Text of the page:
I am, as a rule, not a fan of homework on the weekends. In truth, I'm not a fan of homework at all; I avoid using the term with students and would love to banish it from our vocabularies. I'm the teacher no one will look at in a faculty meeting when someone says: "First graders need homework because. . . "
In my class, students are expected to read from their independent reading book for 30 minutes every day, though I base their score on three total hours of reading, so there's a little wiggle room. They memorize 5-10 countries on a map each week; last year this culminated in a four-continent final. They take notes on current events articles and write practice sentences. Anything assigned one day and due the next is typically very brief, such as "Finish your imitation of sentence 3 for tomorrow." Almost all longer writing assignments are completed in class. And they read from A Tale of Two Cities.
A Tale of Two Cities was originally published in 31 installments, so that's how we read it. I handed out sheets at the beginning of the year with the installment number and corresponding book and chapter numbers and titles (there are 3 books in the novel). I left a blank column for students to fill in due dates. There were a few weeks, especially at the start, when we skipped a week. This was usually because I, for whatever reason, wasn't ready. In May we read twice each week, on Mondays and Thursdays, in part to finish before end-of-the-year
nonsense celebrations took over our lives and in part because the plot moves really quickly at that point. Upon reflection, even with more time to spare, I would still double up the installments those last 2-3 weeks.
The expectation, for the most part, was that students would read the assigned chapter(s) on their own and answer the prompt before class on Monday. (Some parents, especially in the beginning of the year, read with their child. I kind of loved this. This really helped a few kids, although one student complained that his mom and dad were so excited about the book that he had no idea what they were talking about most of the time.) Because it is a challenge to even comprehend the novel for most 8th graders, most prompts were comprehension questions ("Who fights in this chapter and why?") When I could, I also included a more challenging question, and students who really liked TOTC and/or were planning to take honors in high school were encouraged to answer that as well. A complete answer was 3-5 sentences (most wrote fewer), and full credit required a quote from the text. I posted the prompt after discussion on Mondays, and it was due, online, by 6pm Saturday. (I did this to discourage procrastination, and to allow me time to look over responses before class. In reality, I didn't have time to check on Sundays and rarely penalized students who completed the work by Sunday evening.)
It was important to me that we were consistent in our TOTC day, especially since we only worked with the novel once a week. And since we were often reading an additional book as a read-aloud, I didn't want TOTC to be something we studied midweek. Fridays were already busy with any culminating experiences for the week, and also had the most attendance issues due to students on travel teams, so Monday it was.
Which left me with the problem of assigning work, difficult work, on the weekend.
I'm fortunate that last year I had a teaching partner (she did two days each week of test prep and grammar) who is very experienced with middle schoolers and has a son who attends the Jesuit high school we feed into. She told me that the reality is that they will have work on the weekends in high school, sometimes lots of work, and we need to start preparing them for that. I have a tough time with doing something I disagree with just to support the next guy who is doing something I disagree with, but the high school culture isn't something I have much power to change. I hated the idea of a student struggling with Dickens, alone, on a Sunday night (this seems like an invitation to use the Internet badly), but I couldn't see a different way.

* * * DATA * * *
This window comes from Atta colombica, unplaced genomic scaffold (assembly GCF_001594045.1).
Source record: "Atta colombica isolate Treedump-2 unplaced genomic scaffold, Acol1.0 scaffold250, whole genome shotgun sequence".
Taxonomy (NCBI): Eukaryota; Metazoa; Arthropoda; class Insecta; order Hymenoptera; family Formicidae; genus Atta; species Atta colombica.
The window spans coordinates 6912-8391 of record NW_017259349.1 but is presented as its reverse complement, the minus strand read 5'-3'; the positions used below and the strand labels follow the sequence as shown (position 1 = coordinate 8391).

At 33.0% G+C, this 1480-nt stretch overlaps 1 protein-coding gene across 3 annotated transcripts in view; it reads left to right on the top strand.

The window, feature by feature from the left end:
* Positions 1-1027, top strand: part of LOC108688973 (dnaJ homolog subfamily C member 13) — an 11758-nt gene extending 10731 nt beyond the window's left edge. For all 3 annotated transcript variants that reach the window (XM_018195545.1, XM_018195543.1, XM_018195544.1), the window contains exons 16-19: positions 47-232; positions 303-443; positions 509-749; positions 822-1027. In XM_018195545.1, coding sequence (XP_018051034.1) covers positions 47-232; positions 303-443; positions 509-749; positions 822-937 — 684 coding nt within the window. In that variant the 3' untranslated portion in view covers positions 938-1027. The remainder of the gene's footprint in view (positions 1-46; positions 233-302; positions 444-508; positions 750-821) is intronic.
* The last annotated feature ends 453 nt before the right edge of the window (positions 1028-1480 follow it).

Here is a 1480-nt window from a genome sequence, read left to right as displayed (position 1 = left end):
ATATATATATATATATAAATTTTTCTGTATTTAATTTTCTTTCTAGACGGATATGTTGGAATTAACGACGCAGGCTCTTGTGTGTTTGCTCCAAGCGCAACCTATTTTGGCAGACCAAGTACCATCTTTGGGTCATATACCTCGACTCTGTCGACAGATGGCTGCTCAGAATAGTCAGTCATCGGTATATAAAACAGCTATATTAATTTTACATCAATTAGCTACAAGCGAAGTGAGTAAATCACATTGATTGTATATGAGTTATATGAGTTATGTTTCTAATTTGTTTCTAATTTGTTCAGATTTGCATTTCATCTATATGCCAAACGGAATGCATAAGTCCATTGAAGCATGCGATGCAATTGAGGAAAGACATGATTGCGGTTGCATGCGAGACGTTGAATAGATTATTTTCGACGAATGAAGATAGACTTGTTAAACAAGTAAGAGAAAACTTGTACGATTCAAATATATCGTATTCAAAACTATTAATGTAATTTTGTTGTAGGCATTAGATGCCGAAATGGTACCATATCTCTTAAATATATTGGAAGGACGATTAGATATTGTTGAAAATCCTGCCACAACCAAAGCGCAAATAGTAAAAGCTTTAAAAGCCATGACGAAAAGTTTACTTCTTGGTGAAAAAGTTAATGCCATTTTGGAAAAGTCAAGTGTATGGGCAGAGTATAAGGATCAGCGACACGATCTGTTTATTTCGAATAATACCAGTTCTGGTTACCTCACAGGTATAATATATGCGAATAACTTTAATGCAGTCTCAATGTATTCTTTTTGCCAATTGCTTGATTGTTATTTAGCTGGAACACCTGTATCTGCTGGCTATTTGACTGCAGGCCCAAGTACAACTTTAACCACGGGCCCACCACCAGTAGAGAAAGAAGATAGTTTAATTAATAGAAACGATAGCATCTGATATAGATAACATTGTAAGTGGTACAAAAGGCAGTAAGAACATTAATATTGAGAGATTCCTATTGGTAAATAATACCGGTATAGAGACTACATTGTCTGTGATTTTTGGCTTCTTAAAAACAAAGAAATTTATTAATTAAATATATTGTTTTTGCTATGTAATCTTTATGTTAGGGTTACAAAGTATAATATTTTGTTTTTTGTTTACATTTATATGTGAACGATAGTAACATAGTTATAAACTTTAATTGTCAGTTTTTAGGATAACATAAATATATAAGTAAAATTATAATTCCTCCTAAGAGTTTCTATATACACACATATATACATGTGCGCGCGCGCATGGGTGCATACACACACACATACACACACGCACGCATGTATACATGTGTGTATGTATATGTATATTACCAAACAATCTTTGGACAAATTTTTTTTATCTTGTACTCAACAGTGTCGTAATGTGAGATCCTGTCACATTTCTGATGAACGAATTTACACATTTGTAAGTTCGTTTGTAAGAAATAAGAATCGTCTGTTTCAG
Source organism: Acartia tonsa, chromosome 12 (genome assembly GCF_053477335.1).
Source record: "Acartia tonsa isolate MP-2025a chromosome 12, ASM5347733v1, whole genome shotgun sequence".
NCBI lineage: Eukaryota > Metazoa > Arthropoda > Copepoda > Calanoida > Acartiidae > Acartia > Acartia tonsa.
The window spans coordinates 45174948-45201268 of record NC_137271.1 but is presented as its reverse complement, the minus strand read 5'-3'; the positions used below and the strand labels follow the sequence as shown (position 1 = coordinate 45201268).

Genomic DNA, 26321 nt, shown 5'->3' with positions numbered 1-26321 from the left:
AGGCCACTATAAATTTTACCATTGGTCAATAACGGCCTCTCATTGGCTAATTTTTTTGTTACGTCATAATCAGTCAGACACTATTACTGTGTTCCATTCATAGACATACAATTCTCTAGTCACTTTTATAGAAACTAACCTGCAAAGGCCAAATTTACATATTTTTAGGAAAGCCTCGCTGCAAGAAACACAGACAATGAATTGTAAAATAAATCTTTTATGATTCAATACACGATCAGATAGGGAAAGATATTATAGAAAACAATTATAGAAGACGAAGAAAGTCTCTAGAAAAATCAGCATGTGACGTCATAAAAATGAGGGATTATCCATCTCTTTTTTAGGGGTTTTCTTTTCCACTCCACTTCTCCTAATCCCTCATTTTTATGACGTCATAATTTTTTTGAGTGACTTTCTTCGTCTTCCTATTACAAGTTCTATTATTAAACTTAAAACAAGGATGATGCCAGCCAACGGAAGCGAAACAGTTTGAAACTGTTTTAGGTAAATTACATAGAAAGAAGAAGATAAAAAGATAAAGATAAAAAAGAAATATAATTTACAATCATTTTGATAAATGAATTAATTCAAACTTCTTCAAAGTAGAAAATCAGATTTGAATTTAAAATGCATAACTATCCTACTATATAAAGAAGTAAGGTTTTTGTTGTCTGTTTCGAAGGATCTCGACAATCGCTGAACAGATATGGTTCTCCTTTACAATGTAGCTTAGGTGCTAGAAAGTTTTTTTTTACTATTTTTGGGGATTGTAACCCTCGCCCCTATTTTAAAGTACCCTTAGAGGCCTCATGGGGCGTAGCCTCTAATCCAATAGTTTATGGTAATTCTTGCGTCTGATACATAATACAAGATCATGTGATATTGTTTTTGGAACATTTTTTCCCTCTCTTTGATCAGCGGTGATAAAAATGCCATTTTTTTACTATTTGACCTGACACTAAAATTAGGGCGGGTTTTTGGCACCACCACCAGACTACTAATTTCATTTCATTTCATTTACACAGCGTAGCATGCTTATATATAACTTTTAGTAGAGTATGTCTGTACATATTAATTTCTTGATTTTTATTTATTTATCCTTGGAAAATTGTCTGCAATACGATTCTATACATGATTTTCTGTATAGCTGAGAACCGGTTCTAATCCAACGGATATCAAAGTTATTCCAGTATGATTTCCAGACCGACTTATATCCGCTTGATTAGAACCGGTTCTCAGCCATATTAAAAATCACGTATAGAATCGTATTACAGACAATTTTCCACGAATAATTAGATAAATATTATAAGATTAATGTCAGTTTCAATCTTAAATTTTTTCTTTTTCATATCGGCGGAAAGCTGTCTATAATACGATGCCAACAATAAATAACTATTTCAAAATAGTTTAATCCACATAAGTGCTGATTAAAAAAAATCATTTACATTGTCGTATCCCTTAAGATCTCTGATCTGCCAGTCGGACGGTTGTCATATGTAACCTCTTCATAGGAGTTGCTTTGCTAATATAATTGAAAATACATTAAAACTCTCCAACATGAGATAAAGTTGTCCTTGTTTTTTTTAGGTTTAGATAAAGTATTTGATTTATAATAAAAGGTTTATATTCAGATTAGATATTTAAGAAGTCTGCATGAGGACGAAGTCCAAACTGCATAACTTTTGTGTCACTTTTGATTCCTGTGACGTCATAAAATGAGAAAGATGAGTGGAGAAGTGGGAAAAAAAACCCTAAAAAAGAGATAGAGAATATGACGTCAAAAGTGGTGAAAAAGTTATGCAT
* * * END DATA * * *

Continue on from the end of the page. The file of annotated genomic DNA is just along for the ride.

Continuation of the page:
Students, however, had six days to do the reading. I allowed them to read A Tale of Two Cities during independent reading time, especially for those who wanted to get started right after discussion. The few who took advantage of this were the same ones who finished early in the week. It couldn't count toward their weekly reading goal, but the reality was that nobody wanted to read it if they could choose to read their own book, so it didn't cut into their reading time later in the week. My teaching partner ran an after school study session in my room for students who struggled with organization and time management, and a number of students would voluntarily stay to work on Dickens, either together or with teacher help. This was an assignment almost every single week, so I forgot just didn't apply. (I mean, it happened, but I wasn't sympathetic.) And some kids actually preferred to work on it during the weekend when they could dedicate a block of time to it. A few students, of course, tried to look up answers online, which was very obvious since I made up the prompts, and others failed to complete it most weeks. This was also obvious, even to the other students, but the majority of them muddled through most of the time, and it definitely got easier as the year went on.
Although I'm planning to change the way students respond each week, both before and after we read, Monday will still be our Tale of Two Cities day. Some students will be ready Wednesday, and others will wake up Monday and think oh crap!
I can live with that.
Currently reading: Undecided. I have several longer reads going, but I'm not sure what today's #bookaday will be.
That last statement is a lie. I'm reading Courtney Milan. Her books are awesome, but the cover of this particular title isn't quite teacher-blog friendly. So there it is.